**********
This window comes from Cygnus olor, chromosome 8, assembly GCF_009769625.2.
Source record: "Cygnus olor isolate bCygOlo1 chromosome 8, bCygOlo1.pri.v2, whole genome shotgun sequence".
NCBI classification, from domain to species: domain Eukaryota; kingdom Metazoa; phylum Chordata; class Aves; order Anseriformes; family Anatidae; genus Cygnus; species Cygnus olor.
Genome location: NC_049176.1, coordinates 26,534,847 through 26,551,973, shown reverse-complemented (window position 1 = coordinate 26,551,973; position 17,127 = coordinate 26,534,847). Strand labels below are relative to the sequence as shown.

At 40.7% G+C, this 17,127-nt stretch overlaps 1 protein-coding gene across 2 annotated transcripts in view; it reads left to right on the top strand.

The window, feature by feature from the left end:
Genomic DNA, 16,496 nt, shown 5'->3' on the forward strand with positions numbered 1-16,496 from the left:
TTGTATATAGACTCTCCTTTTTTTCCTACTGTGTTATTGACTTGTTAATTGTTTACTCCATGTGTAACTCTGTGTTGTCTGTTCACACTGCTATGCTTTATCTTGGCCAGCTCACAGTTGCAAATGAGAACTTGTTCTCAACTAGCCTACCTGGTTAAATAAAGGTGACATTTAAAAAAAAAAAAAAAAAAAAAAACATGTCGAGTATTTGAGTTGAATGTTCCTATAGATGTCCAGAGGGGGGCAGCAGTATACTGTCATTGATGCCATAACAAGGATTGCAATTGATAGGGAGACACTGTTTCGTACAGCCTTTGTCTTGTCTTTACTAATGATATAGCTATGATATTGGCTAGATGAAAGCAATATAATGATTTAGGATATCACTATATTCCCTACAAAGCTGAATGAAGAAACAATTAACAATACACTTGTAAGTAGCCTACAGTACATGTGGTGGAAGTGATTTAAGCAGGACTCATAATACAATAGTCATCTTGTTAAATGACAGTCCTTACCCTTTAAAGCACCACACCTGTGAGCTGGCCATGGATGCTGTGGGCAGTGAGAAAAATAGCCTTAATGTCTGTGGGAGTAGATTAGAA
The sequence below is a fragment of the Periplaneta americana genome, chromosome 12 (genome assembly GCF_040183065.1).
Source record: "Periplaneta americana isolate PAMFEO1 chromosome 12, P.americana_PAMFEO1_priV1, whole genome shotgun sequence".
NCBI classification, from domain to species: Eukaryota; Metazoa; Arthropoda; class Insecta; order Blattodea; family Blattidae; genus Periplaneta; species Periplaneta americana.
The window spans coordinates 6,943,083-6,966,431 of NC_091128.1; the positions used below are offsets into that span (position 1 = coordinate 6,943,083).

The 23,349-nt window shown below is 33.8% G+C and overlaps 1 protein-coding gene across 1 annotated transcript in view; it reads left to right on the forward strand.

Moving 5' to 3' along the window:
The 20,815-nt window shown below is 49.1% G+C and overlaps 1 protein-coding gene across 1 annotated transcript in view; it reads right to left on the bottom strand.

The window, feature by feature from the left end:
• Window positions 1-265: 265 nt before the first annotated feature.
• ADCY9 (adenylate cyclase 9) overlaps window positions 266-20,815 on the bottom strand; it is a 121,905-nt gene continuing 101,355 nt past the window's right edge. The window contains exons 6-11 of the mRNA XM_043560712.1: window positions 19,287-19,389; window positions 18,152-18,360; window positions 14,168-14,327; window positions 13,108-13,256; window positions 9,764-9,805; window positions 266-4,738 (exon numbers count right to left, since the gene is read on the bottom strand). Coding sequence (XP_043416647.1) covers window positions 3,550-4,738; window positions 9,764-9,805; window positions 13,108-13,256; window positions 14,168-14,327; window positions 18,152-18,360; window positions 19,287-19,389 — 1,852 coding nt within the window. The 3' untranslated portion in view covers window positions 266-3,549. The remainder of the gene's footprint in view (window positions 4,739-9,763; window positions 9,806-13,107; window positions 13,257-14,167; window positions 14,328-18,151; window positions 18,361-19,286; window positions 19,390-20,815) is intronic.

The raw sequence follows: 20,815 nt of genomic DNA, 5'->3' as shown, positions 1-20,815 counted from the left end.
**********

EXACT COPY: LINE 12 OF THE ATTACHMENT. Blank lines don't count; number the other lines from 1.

The window spans coordinates 6,943,083-6,966,431 of NC_091128.1; the positions used below are offsets into that span (position 1 = coordinate 6,943,083).